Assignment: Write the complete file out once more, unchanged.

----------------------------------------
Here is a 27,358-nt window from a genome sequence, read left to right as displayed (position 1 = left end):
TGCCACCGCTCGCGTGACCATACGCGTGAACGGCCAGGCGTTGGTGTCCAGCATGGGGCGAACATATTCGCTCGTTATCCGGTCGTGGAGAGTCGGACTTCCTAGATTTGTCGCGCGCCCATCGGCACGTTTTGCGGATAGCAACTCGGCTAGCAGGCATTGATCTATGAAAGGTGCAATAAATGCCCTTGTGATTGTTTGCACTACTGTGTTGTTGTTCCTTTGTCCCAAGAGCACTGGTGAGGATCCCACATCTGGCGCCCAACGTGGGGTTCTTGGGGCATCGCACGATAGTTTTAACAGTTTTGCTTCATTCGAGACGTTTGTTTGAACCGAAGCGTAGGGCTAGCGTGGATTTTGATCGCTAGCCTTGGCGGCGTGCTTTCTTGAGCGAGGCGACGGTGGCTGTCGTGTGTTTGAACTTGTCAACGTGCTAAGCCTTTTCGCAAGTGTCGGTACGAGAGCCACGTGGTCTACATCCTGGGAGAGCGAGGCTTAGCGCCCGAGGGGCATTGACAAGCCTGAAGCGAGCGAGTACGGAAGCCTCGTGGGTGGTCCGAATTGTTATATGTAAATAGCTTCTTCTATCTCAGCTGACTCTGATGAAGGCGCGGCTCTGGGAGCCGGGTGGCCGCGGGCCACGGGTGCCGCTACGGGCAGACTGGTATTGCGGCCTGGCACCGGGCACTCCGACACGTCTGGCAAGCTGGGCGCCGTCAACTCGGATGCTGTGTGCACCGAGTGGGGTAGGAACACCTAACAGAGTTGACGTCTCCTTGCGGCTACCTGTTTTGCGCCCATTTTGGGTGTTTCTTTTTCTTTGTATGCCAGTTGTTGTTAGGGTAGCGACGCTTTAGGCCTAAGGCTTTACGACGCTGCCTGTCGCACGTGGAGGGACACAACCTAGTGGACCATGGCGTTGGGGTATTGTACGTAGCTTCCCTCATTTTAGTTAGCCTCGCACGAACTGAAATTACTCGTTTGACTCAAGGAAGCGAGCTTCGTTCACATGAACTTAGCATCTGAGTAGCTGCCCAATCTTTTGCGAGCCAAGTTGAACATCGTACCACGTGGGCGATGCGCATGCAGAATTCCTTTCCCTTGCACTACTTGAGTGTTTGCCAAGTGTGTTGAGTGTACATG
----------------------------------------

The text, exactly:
Here is a 27,358-nt window from a genome sequence, read left to right as displayed (position 1 = left end):
TGCCACCGCTCGCGTGACCATACGCGTGAACGGCCAGGCGTTGGTGTCCAGCATGGGGCGAACATATTCGCTCGTTATCCGGTCGTGGAGAGTCGGACTTCCTAGATTTGTCGCGCGCCCATCGGCACGTTTTGCGGATAGCAACTCGGCTAGCAGGCATTGATCTATGAAAGGTGCAATAAATGCCCTTGTGATTGTTTGCACTACTGTGTTGTTGTTCCTTTGTCCCAAGAGCACTGGTGAGGATCCCACATCTGGCGCCCAACGTGGGGTTCTTGGGGCATCGCACGATAGTTTTAACAGTTTTGCTTCATTCGAGACGTTTGTTTGAACCGAAGCGTAGGGCTAGCGTGGATTTTGATCGCTAGCCTTGGCGGCGTGCTTTCTTGAGCGAGGCGACGGTGGCTGTCGTGTGTTTGAACTTGTCAACGTGCTAAGCCTTTTCGCAAGTGTCGGTACGAGAGCCACGTGGTCTACATCCTGGGAGAGCGAGGCTTAGCGCCCGAGGGGCATTGACAAGCCTGAAGCGAGCGAGTACGGAAGCCTCGTGGGTGGTCCGAATTGTTATATGTAAATAGCTTCTTCTATCTCAGCTGACTCTGATGAAGGCGCGGCTCTGGGAGCCGGGTGGCCGCGGGCCACGGGTGCCGCTACGGGCAGACTGGTATTGCGGCCTGGCACCGGGCACTCCGACACGTCTGGCAAGCTGGGCGCCGTCAACTCGGATGCTGTGTGCACCGAGTGGGGTAGGAACACCTAACAGAGTTGACGTCTCCTTGCGGCTACCTGTTTTGCGCCCATTTTGGGTGTTTCTTTTTCTTTGTATGCCAGTTGTTGTTAGGGTAGCGACGCTTTAGGCCTAAGGCTTTACGACGCTGCCTGTCGCACGTGGAGGGACACAACCTAGTGGACCATGGCGTTGGGGTATTGTACGTAGCTTCCCTCATTTTAGTTAGCCTCGCACGAACTGAAATTACTCGTTTGACTCAAGGAAGCGAGCTTCGTTCACATGAACTTAGCATCTGAGTAGCTGCCCAATCTTTTGCGAGCCAAGTTGAACATCGTACCACGTGGGCGATGCGCATGCAGAATTCCTTTCCCTTGCACTACTTGAGTGTTTGCCAAGTGTGTTGAGTGTACATG